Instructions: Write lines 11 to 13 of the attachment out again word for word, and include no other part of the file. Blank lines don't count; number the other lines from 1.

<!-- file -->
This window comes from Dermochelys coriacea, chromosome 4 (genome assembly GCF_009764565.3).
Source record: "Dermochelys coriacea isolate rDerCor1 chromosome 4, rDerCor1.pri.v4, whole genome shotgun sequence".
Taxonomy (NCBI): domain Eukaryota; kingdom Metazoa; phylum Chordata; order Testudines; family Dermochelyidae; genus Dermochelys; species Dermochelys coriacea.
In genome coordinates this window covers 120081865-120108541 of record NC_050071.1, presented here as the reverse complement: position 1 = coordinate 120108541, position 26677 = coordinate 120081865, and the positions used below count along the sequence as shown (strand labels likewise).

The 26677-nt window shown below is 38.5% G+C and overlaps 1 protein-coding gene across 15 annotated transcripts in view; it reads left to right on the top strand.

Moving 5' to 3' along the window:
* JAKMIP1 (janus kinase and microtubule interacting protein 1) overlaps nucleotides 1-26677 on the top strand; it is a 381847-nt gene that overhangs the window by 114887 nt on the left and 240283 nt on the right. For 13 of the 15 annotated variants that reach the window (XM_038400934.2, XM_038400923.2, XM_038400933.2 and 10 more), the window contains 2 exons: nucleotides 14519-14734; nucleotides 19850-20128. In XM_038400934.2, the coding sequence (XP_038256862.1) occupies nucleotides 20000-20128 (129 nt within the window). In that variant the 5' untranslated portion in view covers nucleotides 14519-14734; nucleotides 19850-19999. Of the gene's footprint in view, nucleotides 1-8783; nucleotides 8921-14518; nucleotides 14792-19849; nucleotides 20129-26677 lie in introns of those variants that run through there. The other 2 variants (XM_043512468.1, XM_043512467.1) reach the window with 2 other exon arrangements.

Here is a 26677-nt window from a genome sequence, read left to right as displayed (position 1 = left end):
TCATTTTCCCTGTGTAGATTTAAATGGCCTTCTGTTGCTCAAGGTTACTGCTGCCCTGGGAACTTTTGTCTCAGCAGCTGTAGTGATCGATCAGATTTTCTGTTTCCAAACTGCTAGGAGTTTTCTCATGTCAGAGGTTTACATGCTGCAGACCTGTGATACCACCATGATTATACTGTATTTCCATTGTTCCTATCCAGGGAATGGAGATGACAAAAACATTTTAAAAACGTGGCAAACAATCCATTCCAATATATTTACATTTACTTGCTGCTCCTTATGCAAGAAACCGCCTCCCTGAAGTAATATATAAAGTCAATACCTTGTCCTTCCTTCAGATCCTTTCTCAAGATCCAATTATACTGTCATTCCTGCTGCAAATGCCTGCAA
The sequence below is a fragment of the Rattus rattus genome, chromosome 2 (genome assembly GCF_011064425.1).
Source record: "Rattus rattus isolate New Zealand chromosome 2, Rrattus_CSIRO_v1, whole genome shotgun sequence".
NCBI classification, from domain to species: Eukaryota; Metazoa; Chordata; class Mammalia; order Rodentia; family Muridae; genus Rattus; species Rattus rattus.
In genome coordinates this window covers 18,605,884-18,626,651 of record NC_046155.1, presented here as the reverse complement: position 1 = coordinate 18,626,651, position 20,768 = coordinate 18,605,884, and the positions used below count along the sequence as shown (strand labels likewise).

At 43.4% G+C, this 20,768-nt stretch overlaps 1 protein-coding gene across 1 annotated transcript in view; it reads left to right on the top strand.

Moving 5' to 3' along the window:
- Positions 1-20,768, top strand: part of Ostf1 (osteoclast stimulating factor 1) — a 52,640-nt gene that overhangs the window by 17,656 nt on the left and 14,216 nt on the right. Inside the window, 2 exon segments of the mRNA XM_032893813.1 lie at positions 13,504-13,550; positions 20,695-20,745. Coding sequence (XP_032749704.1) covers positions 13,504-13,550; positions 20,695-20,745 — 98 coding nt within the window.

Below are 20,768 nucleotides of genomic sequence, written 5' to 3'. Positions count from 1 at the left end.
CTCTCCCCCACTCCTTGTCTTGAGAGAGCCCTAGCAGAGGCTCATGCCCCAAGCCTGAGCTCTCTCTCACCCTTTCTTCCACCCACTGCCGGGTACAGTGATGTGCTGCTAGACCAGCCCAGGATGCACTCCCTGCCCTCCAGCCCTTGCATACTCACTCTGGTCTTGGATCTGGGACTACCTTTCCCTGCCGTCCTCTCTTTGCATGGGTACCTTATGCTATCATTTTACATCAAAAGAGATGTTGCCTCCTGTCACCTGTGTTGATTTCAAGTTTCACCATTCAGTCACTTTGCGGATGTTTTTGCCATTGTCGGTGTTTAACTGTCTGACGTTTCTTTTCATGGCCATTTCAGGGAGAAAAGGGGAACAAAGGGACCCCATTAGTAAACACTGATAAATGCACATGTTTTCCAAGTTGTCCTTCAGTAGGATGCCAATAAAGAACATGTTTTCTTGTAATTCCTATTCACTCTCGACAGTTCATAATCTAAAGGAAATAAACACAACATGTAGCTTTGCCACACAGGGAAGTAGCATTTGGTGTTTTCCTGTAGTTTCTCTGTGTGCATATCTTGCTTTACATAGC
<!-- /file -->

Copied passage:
Source record: "Rattus rattus isolate New Zealand chromosome 2, Rrattus_CSIRO_v1, whole genome shotgun sequence".
NCBI classification, from domain to species: Eukaryota; Metazoa; Chordata; class Mammalia; order Rodentia; family Muridae; genus Rattus; species Rattus rattus.
In genome coordinates this window covers 18,605,884-18,626,651 of record NC_046155.1, presented here as the reverse complement: position 1 = coordinate 18,626,651, position 20,768 = coordinate 18,605,884, and the positions used below count along the sequence as shown (strand labels likewise).